ABSTRACT: The economic crisis is bringing uncertainty, change, worries and distress into the everyday lives of people, which has an effect on the level and form of social capital. The literature offers two opposing arguments regarding the impact of shocks and material uncertainty on social capital. The first one emphasises the instrumental nature of interpersonal relations and claims that the increased need for mutual help and support that arises during crisis periods strengthens social networks. In contrast, the second argument brings forward the problem of a social networks overload, which threatens to break them up during crises. More importantly, interpersonal dependence can lead to the closing off of social responsibility and solidarity into narrow family networks, thus reducing social capital among social groups and in society in general. In this paper, we empirically confront these two arguments in the context of the econo- mic crisis of 2008 in Slovenia. We compare the characteristics of social networks and interpersonal trust before the crisis with those measured several years after it began.
KEY WORDS: social capital, social networks, trust, economic crisis, welfare state
Vesna Zupančič, Doroteja Kuhar, Majda Pahor
ABSTRACT: he contribution highlights the local community’s role in community care development in the area of mental health as seen by three participating groups: municipal officials (local community/administrative entity officials), providers within the network of mental health programmes and services, and users of these services. A cross-sectional case study was carried out in the Novo mesto health region using a combination of quantitative and qualitative methods aimed at evaluating the current state of care and establishing whether differences are present in the understanding of local communities’ role in community mental health care development. the findings of the study indicate opportunities for improving community care processes.
KEY WORDS: mental health, community care, local community/administrative entity, community care providers, community care users
ABSTRACT: The purpose of the article is to give an overview of the theoretical development in social gerontology. In the interdisciplinary field of different paradigms, the most recent bring to the fore the heterogeneity of ageing and therefore the issues of solidarity and social inequality. through our analysis of established explanations of the social aspects of ageing we expose the role of the theoretical perspectives developed in sociology for understanding the diversity of old age and the experiences of it. the main focus is on questions of social inequality in the modern welfare state, which in recent times has been responding to the challenges of an ageing population with a policy of active (productive) ageing. In seeking to answer these questions at the macro level, the most recent critical gerontology exposes the fact that the diversity of old people is tied to issues of social justice. In a field that sees itself as an advocate for old people in ageing post industrial societies, this critical strand is accumulating knowledge that helps empower this social group and supports even marginal social groups in these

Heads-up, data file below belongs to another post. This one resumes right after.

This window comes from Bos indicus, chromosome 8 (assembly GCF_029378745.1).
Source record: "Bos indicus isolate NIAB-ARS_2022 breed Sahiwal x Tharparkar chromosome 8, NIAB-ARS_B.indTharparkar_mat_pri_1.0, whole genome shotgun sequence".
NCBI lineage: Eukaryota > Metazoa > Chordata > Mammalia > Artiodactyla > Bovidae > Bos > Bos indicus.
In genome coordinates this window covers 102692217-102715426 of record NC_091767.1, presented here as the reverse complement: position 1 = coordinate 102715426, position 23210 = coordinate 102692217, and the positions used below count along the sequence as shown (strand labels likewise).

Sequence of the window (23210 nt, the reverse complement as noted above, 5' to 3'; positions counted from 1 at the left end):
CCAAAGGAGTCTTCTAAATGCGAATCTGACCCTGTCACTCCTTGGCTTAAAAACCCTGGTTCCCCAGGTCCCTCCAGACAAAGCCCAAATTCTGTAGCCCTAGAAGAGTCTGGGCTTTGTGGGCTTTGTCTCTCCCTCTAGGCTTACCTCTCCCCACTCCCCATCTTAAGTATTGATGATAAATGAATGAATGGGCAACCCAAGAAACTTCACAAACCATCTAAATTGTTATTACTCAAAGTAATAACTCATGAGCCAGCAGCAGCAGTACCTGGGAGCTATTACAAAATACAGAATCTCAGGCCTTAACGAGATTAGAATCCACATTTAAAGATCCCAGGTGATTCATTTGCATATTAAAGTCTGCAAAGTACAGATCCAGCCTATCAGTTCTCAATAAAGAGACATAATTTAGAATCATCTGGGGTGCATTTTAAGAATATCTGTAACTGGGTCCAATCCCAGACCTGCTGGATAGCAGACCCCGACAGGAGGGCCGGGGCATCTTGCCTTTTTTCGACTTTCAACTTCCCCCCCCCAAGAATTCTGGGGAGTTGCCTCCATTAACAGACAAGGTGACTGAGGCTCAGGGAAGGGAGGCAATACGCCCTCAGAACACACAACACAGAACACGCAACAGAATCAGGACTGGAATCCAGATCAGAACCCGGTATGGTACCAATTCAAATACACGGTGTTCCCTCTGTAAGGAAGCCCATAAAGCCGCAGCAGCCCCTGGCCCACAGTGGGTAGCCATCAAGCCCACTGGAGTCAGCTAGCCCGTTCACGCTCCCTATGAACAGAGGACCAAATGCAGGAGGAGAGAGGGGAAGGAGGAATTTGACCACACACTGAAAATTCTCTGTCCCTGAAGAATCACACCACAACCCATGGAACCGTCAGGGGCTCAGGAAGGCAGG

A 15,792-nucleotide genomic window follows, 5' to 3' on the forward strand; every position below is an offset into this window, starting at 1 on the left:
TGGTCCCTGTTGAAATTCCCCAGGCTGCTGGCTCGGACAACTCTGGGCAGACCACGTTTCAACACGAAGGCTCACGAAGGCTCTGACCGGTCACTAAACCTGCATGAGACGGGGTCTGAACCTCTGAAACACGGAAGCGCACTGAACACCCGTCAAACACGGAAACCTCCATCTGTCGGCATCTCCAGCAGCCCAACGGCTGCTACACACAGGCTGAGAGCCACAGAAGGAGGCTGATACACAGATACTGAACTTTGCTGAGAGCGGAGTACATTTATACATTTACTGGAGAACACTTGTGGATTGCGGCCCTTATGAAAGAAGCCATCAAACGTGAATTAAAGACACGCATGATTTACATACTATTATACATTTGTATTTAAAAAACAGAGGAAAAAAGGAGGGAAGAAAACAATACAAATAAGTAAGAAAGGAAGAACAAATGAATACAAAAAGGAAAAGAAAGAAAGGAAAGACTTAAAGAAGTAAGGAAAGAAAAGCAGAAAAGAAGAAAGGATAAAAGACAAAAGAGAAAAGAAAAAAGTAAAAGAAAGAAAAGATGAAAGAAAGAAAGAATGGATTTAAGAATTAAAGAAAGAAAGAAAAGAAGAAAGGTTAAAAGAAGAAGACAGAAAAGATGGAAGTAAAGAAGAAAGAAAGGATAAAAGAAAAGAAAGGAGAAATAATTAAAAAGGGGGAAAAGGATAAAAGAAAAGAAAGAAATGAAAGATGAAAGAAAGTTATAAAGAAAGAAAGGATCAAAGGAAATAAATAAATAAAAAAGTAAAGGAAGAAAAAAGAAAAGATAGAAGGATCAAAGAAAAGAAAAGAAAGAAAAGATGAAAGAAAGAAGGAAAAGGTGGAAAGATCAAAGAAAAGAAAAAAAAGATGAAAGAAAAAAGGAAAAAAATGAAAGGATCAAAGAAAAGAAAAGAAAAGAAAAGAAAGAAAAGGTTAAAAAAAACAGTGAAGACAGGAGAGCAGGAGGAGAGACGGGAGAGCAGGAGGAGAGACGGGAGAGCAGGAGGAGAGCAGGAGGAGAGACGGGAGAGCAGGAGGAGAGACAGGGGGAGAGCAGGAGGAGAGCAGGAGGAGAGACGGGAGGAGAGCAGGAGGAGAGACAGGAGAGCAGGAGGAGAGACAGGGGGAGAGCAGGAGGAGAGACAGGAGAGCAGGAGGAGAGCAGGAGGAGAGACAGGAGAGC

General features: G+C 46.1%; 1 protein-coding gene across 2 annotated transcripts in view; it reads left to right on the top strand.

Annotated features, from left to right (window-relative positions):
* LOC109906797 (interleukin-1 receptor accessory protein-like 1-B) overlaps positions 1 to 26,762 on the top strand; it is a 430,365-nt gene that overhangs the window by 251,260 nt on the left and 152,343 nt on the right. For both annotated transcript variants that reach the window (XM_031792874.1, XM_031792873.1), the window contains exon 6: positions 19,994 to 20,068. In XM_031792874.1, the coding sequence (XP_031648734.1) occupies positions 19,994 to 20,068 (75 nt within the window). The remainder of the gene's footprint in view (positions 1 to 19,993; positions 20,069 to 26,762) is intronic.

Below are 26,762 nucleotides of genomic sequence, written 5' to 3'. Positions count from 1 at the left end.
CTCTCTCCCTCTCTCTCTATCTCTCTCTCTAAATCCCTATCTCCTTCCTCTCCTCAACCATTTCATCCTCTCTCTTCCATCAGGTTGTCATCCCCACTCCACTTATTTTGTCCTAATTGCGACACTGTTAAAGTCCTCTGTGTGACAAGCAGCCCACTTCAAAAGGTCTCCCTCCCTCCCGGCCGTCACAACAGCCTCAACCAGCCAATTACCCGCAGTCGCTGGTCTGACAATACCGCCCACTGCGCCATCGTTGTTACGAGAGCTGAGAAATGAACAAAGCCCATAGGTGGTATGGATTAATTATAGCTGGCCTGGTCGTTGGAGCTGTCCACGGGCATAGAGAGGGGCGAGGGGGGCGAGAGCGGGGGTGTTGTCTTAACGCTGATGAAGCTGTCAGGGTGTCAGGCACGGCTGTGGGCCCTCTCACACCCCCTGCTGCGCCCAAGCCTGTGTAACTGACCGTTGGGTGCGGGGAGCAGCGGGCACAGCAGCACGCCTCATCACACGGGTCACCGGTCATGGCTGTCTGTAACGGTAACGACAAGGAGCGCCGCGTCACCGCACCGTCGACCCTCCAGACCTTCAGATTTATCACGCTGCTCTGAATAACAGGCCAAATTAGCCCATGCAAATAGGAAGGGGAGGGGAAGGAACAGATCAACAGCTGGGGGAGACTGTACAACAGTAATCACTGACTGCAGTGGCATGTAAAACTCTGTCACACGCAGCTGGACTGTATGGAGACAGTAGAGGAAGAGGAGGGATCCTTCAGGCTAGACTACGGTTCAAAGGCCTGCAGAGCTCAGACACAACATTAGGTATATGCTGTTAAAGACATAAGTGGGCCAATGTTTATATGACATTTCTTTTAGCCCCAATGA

populations in achieving a quality life in old age
KEY WORDS: comulative development of theory, social aspects of ageing, social inequality, modern welfare state, successful ageing, quality of life in old age
ABSTRACT: The purpose of this paper is to analyse queer politics and their theoretical framework along with queer theories, and to compare them to the identity politics of gay and lesbian movements. Queer politics and queer theories are critical of the exclusionary logic of identity politics since the latter only include those subjects who meet the criteria for specific – gay and lesbian – identity categories, which serve as a basis for political representation in which non-normative subjects are excluded. Queer subjects are opposed to these exclusive identity categories and concepts of (hetero- and homo-) normativity by positioning themselves outside of identity binarisms in the field of gender and sexuality – in the case of queer disidentity queer politics and struggles are established on the basis of common interests, not identities. Queer politics andqueer theories thus offer legitimate criticism of gay and lesbian movements
KEY WORDS: queer theories, queer politics, queer disidentity, gay and lesbian movements